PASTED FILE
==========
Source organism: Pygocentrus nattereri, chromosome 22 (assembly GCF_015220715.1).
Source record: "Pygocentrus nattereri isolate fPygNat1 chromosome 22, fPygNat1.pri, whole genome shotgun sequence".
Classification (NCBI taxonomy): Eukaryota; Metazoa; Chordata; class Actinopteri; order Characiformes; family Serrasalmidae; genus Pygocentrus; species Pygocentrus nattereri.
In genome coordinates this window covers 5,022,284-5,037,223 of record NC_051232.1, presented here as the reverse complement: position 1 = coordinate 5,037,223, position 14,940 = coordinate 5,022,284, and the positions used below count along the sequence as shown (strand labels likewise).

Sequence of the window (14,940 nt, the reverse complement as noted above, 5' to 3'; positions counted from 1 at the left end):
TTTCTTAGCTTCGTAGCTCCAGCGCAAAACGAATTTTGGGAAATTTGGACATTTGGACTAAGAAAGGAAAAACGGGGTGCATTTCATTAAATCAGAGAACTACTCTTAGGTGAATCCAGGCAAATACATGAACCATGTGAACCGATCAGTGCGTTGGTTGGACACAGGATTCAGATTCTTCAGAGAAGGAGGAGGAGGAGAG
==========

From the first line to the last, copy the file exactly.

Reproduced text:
Source organism: Pygocentrus nattereri, chromosome 22 (assembly GCF_015220715.1).
Source record: "Pygocentrus nattereri isolate fPygNat1 chromosome 22, fPygNat1.pri, whole genome shotgun sequence".
Classification (NCBI taxonomy): Eukaryota; Metazoa; Chordata; class Actinopteri; order Characiformes; family Serrasalmidae; genus Pygocentrus; species Pygocentrus nattereri.
In genome coordinates this window covers 5,022,284-5,037,223 of record NC_051232.1, presented here as the reverse complement: position 1 = coordinate 5,037,223, position 14,940 = coordinate 5,022,284, and the positions used below count along the sequence as shown (strand labels likewise).

Sequence of the window (14,940 nt, the reverse complement as noted above, 5' to 3'; positions counted from 1 at the left end):
TTTCTTAGCTTCGTAGCTCCAGCGCAAAACGAATTTTGGGAAATTTGGACATTTGGACTAAGAAAGGAAAAACGGGGTGCATTTCATTAAATCAGAGAACTACTCTTAGGTGAATCCAGGCAAATACATGAACCATGTGAACCGATCAGTGCGTTGGTTGGACACAGGATTCAGATTCTTCAGAGAAGGAGGAGGAGGAGAG